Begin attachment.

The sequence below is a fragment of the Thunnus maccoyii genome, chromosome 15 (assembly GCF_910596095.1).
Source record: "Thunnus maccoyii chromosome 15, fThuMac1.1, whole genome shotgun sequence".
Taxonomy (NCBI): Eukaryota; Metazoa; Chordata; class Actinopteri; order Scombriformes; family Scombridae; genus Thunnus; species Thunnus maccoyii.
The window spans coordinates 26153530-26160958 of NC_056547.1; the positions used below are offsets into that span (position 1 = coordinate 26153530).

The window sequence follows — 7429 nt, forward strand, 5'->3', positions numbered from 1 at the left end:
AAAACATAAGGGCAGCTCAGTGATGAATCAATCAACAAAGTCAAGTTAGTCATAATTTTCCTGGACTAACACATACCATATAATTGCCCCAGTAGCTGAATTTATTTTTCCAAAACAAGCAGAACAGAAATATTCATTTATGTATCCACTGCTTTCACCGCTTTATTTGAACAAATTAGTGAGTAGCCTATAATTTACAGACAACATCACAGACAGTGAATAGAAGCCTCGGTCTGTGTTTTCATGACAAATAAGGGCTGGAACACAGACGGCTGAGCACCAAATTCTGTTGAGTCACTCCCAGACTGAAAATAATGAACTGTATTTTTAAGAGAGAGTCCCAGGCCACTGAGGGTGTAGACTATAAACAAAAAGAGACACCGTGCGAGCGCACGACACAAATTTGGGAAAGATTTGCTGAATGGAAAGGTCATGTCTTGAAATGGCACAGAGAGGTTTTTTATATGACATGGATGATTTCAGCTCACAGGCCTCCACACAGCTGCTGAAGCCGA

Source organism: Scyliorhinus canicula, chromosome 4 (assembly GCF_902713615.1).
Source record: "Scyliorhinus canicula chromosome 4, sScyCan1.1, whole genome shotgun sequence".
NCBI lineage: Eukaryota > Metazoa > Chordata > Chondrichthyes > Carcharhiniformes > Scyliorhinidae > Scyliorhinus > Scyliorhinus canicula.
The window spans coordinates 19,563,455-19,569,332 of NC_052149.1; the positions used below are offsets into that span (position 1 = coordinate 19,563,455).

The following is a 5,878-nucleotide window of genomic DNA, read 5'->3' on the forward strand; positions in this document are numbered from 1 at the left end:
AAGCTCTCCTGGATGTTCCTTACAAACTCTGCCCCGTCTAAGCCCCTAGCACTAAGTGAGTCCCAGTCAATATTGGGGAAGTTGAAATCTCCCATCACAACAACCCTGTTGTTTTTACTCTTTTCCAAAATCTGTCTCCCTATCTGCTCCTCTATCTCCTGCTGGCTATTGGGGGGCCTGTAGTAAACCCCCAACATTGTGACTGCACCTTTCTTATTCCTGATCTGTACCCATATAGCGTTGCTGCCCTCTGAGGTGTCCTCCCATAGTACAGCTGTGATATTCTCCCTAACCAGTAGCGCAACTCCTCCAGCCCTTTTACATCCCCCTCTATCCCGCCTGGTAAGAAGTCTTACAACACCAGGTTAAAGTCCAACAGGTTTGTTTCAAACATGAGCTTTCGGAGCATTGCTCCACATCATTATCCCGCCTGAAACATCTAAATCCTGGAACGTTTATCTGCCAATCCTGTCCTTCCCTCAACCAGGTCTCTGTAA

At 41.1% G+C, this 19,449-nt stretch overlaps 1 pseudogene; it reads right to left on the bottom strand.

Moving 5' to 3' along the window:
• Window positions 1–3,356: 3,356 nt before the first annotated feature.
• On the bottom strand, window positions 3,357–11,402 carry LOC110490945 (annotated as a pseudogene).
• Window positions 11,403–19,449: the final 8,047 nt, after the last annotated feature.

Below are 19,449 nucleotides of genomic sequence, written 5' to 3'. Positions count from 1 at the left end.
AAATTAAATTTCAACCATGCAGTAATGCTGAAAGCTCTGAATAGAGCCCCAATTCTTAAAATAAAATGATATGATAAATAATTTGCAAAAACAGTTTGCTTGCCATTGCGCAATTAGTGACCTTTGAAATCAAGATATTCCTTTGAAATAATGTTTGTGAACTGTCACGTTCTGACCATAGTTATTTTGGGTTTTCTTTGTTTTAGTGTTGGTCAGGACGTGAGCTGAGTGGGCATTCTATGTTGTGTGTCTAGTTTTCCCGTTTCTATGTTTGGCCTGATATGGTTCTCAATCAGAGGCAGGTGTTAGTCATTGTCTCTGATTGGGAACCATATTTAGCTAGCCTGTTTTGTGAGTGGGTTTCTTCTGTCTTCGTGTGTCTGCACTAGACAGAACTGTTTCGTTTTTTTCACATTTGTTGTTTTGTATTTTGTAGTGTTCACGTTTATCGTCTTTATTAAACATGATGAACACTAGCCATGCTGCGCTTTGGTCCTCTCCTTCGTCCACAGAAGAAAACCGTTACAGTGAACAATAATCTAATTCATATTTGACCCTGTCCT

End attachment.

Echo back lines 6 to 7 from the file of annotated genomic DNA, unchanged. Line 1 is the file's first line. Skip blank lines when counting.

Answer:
AAAACATAAGGGCAGCTCAGTGATGAATCAATCAACAAAGTCAAGTTAGTCATAATTTTCCTGGACTAACACATACCATATAATTGCCCCAGTAGCTGAATTTATTTTTCCAAAACAAGCAGAACAGAAATATTCATTTATGTATCCACTGCTTTCACCGCTTTATTTGAACAAATTAGTGAGTAGCCTATAATTTACAGACAACATCACAGACAGTGAATAGAAGCCTCGGTCTGTGTTTTCATGACAAATAAGGGCTGGAACACAGACGGCTGAGCACCAAATTCTGTTGAGTCACTCCCAGACTGAAAATAATGAACTGTATTTTTAAGAGAGAGTCCCAGGCCACTGAGGGTGTAGACTATAAACAAAAAGAGACACCGTGCGAGCGCACGACACAAATTTGGGAAAGATTTGCTGAATGGAAAGGTCATGTCTTGAAATGGCACAGAGAGGTTTTTTATATGACATGGATGATTTCAGCTCACAGGCCTCCACACAGCTGCTGAAGCCGA

Source organism: Scyliorhinus canicula, chromosome 4 (assembly GCF_902713615.1).